Following Jesus when the list is undone 

It’s really easy, as a homeschooling mom of six busy kids and as the wife of a busy pastor working two jobs and needing me to take the lion’s share at home, to look at my full plate and decide it’s full enough.

And that’s what I’ve always done. Family has had the top slot on my priority list, as it should. 

It has also had the only slot. There was no time or energy for any other additions to the list. Right?

But now, when my household duties are more time-consuming than ever (Have you ever tried to keep up with the laundry for eight people?) and my homeschooling job is more challenging than ever (Some of what Abigail will be doing in 7th grade are things I never learned in college) and parenting just takes every ounce of energy I have on most days (There are six of them…) now God has called me to look outside my home for additional ministry opportunities.

Um, what? Are you kidding me? 

How in the world am I supposed to add any other responsibilities in this season? 

Leading Bible studies. Teaching responsibilities at church. Serving with Revive Our Hearts. Writing more.

It adds just enough to the mix of organized chaos in my brain to take the “organized” right out of the chaos. I have always been able to keep the calendars and lists on my mental notepad, keeping up with bill due-dates and library book due-dates, and for ten years, even baby due-dates without ever being late. (Well, ok, a couple of my babies were late, but they kind of keep their own schedules.)

But now suddenly it’s all just a jumbled up mess. My boys have no clean underwear because I got so behind on the laundry. We have filled up about 17 grocery bags with trash since Monday night because the fact that I had used the last trash bag failed to penetrate the fog of chaos in my mind. We ran out of diapers last week because I forgot to get some. I mean, seriously. I’ve been buying diapers nonstop since February 2003. How do I forget to buy diapers?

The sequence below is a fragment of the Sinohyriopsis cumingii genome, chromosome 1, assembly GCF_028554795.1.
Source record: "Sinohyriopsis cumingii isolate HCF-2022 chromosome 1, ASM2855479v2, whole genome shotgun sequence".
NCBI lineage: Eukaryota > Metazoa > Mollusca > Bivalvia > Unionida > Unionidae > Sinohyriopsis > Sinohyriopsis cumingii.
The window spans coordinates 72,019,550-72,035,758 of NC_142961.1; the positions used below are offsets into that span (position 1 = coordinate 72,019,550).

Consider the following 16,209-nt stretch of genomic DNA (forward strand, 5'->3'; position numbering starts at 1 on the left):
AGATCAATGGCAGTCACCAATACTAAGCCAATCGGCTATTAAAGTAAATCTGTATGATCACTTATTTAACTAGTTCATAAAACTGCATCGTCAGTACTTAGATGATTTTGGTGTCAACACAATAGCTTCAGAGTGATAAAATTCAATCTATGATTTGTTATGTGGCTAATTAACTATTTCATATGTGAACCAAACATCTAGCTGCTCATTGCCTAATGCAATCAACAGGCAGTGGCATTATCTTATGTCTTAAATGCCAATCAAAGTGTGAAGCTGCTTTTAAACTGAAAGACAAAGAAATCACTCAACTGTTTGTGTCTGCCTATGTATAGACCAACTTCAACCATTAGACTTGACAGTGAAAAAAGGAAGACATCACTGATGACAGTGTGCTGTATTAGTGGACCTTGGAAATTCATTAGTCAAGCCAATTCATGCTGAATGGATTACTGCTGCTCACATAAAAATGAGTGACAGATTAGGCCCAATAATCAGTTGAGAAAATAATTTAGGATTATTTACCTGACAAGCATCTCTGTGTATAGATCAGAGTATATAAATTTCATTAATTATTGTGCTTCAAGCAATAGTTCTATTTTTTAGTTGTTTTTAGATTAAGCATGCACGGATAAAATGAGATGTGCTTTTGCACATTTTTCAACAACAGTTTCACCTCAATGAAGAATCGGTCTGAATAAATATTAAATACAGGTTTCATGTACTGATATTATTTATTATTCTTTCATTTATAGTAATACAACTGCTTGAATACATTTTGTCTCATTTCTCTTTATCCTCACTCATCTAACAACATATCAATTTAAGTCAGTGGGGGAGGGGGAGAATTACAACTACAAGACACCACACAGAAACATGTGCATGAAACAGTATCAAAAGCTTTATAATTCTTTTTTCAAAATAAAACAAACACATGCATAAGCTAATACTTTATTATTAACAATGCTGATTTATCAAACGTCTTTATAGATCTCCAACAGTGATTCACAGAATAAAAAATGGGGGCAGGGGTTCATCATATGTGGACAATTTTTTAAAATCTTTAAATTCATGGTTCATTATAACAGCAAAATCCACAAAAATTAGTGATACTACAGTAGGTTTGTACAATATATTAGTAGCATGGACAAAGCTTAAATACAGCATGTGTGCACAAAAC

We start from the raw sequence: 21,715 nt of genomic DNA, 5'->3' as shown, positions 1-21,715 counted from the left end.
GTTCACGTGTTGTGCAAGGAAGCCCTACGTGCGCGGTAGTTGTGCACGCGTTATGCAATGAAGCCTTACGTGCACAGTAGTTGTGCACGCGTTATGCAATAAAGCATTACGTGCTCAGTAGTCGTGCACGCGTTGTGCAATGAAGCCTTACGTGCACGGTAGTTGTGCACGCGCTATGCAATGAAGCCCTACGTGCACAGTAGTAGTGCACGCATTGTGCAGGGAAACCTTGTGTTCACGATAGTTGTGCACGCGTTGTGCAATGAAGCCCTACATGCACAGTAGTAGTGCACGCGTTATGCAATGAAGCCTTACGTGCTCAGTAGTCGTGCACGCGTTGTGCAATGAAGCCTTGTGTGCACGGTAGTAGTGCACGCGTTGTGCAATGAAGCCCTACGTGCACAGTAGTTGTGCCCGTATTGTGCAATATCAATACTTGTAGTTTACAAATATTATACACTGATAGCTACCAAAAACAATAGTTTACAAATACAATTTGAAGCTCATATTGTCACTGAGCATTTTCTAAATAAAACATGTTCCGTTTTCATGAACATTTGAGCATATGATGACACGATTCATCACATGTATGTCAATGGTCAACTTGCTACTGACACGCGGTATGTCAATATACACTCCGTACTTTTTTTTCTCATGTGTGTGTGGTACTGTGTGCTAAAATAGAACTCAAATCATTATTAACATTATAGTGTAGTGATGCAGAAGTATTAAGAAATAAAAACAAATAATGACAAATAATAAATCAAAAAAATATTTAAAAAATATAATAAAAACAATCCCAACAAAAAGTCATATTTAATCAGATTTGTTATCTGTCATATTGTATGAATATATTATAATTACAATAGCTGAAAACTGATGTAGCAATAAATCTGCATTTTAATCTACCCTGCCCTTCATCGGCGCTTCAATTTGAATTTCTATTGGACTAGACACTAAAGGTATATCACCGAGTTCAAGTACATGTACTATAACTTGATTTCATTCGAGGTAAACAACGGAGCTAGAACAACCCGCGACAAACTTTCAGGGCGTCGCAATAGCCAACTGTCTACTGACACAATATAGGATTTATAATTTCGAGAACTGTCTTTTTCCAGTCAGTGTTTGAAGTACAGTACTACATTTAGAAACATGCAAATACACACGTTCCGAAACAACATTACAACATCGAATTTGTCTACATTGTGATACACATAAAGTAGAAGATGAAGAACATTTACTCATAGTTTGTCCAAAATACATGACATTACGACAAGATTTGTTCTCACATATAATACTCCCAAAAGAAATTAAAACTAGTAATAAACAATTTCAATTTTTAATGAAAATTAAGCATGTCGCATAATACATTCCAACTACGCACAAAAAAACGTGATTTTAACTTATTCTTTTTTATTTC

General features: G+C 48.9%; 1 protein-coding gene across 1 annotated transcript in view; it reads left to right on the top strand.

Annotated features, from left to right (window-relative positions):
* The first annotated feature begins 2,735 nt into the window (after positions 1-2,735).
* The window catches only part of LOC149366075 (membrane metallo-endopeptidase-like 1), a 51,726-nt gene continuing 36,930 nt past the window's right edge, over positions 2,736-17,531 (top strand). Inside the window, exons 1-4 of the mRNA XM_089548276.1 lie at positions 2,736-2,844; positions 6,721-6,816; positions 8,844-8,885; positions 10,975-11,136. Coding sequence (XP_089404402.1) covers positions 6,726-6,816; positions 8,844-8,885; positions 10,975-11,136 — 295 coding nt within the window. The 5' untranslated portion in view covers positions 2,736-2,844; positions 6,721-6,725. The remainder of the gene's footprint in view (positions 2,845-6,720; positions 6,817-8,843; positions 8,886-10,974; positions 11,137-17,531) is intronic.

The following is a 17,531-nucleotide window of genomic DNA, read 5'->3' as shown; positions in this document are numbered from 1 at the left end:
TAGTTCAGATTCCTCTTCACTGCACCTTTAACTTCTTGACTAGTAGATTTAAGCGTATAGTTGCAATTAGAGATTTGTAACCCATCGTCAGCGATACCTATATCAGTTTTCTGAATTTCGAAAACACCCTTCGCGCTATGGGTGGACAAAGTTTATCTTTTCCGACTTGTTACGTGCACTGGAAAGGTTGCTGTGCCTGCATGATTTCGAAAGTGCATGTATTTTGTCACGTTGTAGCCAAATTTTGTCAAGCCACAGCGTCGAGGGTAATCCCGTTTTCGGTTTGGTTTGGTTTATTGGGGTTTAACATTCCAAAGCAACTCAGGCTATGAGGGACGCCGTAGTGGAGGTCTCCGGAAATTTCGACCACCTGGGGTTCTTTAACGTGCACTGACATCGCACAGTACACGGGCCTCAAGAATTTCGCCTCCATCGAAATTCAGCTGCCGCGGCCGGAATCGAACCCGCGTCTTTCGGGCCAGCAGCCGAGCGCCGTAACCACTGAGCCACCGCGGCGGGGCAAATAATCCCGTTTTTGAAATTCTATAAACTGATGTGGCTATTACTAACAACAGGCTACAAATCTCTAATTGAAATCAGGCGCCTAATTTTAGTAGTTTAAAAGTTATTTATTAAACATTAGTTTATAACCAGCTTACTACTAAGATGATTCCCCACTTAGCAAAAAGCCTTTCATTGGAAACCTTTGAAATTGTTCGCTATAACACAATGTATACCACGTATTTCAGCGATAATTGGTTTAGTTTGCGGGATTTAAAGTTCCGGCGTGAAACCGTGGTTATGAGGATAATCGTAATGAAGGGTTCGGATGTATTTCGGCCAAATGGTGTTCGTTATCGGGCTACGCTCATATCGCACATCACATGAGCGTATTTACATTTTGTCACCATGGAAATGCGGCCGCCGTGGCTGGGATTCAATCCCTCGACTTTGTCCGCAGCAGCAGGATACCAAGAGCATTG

These are basics, and I am totally slacking. 

So I bought a planner and started making lists. 


I pulled my favorite, motivate-me-to-take-dominion-and-get-things-done book off the shelf for a re-read.


And it’s helping. I’m having to write down the most basic things, but writing it down is what I need to do these days. And God is working on my heart to give the chaos to Him and fight the laziness and just do the next thing.

However, I’ve bumped into a new problem. 

Quite simply, the list never ends. 

Laundry is never finished. Ministry is never finished. Fixing lunch means I have to add “do the dishes” back onto the list even though I crossed it off already that day. School prep for this coming year is not something I can get done in one sitting. The majority of tasks on my plate are by nature un-finishable. 

Sure, there are a few once-and-done items. Make this phone call. Done. Pay that bill. Check.

But mostly I have to write, “Work on laundry. Work on school. Work on Revive Our Hearts tasks. Work on my writing projects.”

So then the question becomes, “How do I know when to quit working on one and start working on the other? And which one do I start with? Which one can wait for tomorrow and which one needs attention today?”

And most importantly, what do I do with the list that keeps shouting for my attention when I need and want to spend time with my kids and husband? Or when a friend texts and says “Let’s meet at the splash park today!” I don’t have an office where I can focus on my list from 9-5 and then leave it until the next day. My list time is constantly interrupted by a daughter who needs me to listen to her concerns about a friend or two children who need to be reminded that they love each other more than the computer they both want to play or a little boy who needs help determining if his bottom has been wiped enough.

How do I know how to prioritize this ever-growing, ever-morphing, ever-consuming list?

I look to Jesus. 

I have been slowly studying my way through the book of Luke. Yesterday I read Luke 4:14-44, which highlights the beginning of Jesus’ earthly ministry. It tells about a day in the life of the Christ.